As for the very end block, that was something that I was excited about because it’s kind of a condensed version of the whole movie, emotionally. To go from her entering that place, with the montage, showing those men and what animals they can be and going into the scene where everything is explained with Al on the bed. In that moment where everything is switching, were Cassie finally talks about everything that we had just been imagining up until now. This time, she explains everything. And having that confrontation and that terrible turn that, unfortunately, is very realistic. Emerald wanted it very realistic, keeping it the length of what it would be in reality. But then, the next morning, with the Max Greenfield character, it switches again. I remember when we were doing screenings, I was looking at people and waiting to see how they would react, because we needed to have that laugh, that relief. It was so awkward and unusual so I was waiting for that. And each time, I remember very clearly, when you have that first laugh, a giggle starts in one part of the room and starts to percolate in other parts of the room, and then everybody starts to laugh. That that was the moment I was expecting and hoping for. It was a big challenge for us to have that moment. And each time we have that reaction, we were like, “phew!”

Were you at Sundance, where it premiered to a full house?

Yes, I was.

The whole world has been robbed of that experience that you guys had at Sundance. I didn’t get to see it in a full theater. This is a movie that you want to see in the full theater.

Oh, it makes a big difference. And I was very, very lucky to see it twice because we had the preview test, the screening. But Sundance was really amazing because suddenly, you just have to sit still. For once I was just sitting, there was nothing to deal with.

You didn’t have to take notes or anything…

Nope, done! Finished! [laughs] It was on screen! But it was stressful in a way because it was the first time that a real audience was going to see it. And I was on the on the edge of my seat. But to get to that moment was a huge relief.

How did it feel to know you were successful, and that everything landed just as you intended?

I will tell you, I have the hair standing up on my arms just thinking about it. The emotion, the sensation you have at that time is…. When I’m working on a movie, I’m working for like six, nine months and living with the movie and with the characters onscreen. Most of the time I don’t know the name of the actors, I know the name of the characters, and that’s what is important for me. I am immersed in that world. And that’s what’s amazing with Emerald actually, our unique perspective, how our brains work and bring us something twisted, and I loved that from day one. I would work on any other project of hers, because this was such an amazing experience. It’s like having the baby finally crying. It was that for me at Sundance. I know I was really eager to see how people would react and it is a shame. One of my friends was on the internet, watching it with friends, on Discord, so I was able to see the messages popping in and had a sense of what could have been a real screening, but without having the sense of the room, the vibration of the people around reacting. One of my friends told me when he was watching the movie, he was watching that very traumatic scene on the bed, and he was like “NO!” That’s what is important to me.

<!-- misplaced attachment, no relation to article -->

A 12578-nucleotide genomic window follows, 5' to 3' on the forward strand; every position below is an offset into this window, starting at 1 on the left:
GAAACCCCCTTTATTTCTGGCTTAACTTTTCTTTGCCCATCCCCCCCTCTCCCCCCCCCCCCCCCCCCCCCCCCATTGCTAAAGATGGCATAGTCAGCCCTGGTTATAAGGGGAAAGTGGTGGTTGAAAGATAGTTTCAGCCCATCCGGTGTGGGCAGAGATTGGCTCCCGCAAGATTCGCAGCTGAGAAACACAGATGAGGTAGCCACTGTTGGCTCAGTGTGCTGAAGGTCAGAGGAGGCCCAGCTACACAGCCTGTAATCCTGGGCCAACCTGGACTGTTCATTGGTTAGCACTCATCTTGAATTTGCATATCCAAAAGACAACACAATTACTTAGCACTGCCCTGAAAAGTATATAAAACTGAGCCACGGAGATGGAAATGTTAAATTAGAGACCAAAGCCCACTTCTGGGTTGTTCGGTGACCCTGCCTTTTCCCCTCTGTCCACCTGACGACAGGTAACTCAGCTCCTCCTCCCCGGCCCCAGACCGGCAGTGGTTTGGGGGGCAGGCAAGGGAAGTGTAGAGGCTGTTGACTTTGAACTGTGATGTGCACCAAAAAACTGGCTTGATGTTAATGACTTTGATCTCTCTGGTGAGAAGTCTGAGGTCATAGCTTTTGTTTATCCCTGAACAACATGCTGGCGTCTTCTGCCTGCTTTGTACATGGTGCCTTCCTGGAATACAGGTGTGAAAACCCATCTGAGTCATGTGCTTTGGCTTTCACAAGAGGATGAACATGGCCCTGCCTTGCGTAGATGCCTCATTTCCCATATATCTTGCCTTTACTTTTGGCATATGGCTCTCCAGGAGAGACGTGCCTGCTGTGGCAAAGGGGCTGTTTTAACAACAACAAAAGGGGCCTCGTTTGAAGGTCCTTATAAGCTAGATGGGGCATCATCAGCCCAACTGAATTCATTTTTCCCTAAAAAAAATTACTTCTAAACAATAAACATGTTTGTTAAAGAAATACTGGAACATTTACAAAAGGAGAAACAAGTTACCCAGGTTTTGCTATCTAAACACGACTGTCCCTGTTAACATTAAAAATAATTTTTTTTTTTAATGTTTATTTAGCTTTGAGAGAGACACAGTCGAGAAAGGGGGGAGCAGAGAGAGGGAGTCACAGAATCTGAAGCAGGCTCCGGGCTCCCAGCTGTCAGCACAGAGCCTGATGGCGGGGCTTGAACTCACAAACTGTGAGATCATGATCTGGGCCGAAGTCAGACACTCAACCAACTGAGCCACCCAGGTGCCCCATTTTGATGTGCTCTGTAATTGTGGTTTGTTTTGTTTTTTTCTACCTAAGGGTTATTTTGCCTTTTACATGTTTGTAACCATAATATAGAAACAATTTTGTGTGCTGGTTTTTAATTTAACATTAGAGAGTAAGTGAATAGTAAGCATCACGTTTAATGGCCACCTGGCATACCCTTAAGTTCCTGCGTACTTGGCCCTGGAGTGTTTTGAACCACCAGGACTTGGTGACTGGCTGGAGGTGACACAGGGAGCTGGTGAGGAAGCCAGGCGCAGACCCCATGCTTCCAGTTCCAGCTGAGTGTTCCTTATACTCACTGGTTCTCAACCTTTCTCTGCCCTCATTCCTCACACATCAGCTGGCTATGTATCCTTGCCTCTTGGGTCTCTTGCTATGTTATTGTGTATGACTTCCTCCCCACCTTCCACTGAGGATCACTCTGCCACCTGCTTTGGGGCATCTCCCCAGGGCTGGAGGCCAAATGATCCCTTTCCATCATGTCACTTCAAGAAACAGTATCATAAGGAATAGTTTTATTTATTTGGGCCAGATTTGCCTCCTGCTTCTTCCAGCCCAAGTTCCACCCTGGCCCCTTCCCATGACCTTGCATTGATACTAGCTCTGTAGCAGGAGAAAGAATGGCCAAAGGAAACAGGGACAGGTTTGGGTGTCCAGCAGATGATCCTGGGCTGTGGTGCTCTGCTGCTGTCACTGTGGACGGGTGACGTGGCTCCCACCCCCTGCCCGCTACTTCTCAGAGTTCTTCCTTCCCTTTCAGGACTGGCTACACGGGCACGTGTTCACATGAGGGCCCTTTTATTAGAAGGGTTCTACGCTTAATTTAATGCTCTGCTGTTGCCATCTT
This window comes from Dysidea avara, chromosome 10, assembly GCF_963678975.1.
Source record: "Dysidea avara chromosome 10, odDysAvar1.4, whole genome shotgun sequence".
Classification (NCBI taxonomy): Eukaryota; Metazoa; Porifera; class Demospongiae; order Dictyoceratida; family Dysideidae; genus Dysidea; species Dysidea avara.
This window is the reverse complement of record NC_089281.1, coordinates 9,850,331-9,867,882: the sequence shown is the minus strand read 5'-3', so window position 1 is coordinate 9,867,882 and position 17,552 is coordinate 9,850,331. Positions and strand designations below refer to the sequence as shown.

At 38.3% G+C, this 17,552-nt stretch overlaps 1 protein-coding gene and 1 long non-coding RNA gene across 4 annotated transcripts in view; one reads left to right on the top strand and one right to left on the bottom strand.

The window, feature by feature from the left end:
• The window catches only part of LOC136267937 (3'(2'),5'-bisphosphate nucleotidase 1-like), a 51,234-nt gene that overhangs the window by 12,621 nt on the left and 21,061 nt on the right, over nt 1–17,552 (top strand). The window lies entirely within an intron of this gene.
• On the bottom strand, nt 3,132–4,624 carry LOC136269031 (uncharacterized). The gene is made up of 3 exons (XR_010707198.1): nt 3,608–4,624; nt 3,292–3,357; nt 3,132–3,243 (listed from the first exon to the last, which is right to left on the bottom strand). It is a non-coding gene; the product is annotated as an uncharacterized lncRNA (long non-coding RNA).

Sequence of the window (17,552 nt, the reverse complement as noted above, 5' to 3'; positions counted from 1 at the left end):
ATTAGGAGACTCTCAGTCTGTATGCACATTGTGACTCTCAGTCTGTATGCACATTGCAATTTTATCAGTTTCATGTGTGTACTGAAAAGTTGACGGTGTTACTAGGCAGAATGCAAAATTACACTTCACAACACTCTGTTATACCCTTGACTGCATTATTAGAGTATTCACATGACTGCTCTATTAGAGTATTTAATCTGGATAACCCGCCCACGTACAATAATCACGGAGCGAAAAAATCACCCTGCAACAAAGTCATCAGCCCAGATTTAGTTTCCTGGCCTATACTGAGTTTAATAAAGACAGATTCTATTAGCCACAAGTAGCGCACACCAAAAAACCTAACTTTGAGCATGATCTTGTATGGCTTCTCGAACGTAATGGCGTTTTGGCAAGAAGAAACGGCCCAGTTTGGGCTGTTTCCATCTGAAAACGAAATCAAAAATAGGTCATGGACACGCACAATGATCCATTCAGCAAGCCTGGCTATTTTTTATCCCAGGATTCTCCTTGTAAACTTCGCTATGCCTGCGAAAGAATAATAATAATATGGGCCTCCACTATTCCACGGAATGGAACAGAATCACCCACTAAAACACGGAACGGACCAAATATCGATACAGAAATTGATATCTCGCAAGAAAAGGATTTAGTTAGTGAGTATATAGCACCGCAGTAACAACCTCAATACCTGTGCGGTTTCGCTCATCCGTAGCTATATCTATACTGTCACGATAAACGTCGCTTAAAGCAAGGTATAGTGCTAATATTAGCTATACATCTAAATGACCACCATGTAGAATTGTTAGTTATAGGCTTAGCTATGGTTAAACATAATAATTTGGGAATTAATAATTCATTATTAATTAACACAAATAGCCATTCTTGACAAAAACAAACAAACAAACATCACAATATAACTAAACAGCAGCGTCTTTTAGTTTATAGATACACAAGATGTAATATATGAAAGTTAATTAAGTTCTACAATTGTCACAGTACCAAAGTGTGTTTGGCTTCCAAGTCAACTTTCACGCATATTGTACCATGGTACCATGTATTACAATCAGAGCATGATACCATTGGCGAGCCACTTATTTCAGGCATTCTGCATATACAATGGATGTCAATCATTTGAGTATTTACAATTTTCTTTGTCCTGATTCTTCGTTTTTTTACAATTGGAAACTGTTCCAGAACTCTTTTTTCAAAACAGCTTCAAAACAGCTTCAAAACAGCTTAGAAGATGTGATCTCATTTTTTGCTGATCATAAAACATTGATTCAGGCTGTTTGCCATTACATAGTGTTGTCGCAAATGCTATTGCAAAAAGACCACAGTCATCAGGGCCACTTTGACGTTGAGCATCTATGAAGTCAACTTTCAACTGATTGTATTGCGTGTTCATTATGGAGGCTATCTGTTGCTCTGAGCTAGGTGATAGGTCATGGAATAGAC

At least now people are talking about their feelings about the movie. It’s very important, I think, to be able to show it and I’m glad that my kids will be able to see it. I want my son to see it. Because even if it has some drama and some comedy, what is important at the end of the day is that it shows a reality that I don’t think men always think of, really. And even me, as I was cutting the movie at one point, I was watching the character of Neil and I was like, oh, am I a good, nice guy like him? What I love about this movie is that it feels very light and puffy and pink-ish, but at the end of the day is very deep. And it’s important for my girls to watch it because I it shows a situation that could happen and that I’ve heard in the past with female friends. So yeah, that was all there when we were at that screening.

Interview has been edited for clarity and brevity.

Originally published on Awards Radar.